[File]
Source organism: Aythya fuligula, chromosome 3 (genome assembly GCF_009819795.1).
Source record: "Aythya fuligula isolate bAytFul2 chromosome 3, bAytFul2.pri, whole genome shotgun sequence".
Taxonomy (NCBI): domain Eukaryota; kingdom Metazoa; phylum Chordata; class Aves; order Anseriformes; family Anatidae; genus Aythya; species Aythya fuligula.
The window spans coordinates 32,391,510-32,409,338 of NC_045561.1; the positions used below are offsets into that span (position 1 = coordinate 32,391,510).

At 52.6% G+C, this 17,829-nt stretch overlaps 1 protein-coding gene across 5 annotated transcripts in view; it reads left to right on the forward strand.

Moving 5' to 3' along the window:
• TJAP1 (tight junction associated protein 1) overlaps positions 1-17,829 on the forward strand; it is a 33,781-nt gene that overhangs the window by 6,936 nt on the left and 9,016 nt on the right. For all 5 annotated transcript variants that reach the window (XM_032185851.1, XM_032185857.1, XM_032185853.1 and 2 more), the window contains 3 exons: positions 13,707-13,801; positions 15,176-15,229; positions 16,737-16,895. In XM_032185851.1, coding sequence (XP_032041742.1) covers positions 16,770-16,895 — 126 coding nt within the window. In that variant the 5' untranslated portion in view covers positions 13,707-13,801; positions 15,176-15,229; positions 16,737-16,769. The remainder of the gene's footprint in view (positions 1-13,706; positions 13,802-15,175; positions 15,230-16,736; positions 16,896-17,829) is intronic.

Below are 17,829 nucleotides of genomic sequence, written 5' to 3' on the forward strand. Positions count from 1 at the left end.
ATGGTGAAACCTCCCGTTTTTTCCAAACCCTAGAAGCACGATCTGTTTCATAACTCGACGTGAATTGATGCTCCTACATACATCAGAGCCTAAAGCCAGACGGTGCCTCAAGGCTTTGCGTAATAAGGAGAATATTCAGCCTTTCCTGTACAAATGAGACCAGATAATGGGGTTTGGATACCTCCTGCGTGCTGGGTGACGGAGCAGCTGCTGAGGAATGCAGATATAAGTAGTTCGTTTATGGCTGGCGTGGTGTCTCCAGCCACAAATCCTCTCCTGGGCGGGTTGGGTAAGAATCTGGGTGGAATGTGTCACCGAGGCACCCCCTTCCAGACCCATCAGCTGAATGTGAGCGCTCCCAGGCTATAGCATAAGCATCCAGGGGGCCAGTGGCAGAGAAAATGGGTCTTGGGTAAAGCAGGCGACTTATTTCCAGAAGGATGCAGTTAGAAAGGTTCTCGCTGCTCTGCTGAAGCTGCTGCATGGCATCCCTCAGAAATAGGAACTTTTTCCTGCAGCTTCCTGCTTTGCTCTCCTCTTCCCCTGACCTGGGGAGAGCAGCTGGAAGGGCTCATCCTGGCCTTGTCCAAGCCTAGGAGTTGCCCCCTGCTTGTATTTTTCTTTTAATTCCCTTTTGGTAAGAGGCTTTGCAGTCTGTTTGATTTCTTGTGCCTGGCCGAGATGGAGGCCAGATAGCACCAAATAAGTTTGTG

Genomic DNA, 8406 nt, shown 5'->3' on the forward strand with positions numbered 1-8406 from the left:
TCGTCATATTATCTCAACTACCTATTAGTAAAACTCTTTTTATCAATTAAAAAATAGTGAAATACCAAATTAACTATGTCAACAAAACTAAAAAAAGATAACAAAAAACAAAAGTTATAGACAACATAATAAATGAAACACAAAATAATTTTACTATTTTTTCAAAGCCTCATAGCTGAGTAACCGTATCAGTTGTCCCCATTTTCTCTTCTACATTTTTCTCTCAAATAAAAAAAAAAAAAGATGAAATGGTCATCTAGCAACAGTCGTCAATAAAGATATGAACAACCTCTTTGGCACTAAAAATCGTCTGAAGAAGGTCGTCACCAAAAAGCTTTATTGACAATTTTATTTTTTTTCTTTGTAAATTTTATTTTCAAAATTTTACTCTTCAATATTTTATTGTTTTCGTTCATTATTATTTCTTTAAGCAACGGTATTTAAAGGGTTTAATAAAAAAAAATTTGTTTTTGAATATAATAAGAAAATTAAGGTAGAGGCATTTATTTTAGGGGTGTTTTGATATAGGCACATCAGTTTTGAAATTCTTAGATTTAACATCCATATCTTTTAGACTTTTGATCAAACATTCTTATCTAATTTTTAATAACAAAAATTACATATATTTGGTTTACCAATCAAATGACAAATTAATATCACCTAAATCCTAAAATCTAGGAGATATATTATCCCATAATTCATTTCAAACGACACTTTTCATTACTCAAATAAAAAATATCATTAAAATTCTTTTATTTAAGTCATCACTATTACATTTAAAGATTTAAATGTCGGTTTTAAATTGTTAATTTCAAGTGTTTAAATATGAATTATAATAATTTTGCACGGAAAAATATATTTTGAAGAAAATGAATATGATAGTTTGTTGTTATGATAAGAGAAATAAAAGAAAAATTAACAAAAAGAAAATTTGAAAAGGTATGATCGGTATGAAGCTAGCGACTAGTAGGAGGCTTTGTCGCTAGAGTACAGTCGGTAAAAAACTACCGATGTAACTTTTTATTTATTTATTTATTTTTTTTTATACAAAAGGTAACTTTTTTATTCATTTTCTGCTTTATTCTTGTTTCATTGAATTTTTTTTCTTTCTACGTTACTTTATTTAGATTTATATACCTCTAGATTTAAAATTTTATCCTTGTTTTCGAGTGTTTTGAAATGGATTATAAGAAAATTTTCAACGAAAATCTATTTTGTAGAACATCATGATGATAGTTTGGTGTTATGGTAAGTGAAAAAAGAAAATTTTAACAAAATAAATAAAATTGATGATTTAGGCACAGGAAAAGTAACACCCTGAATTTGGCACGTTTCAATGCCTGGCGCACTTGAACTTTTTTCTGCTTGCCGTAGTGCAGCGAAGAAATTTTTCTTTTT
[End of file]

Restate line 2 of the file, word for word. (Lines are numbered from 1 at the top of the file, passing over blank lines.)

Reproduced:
Source record: "Aythya fuligula isolate bAytFul2 chromosome 3, bAytFul2.pri, whole genome shotgun sequence".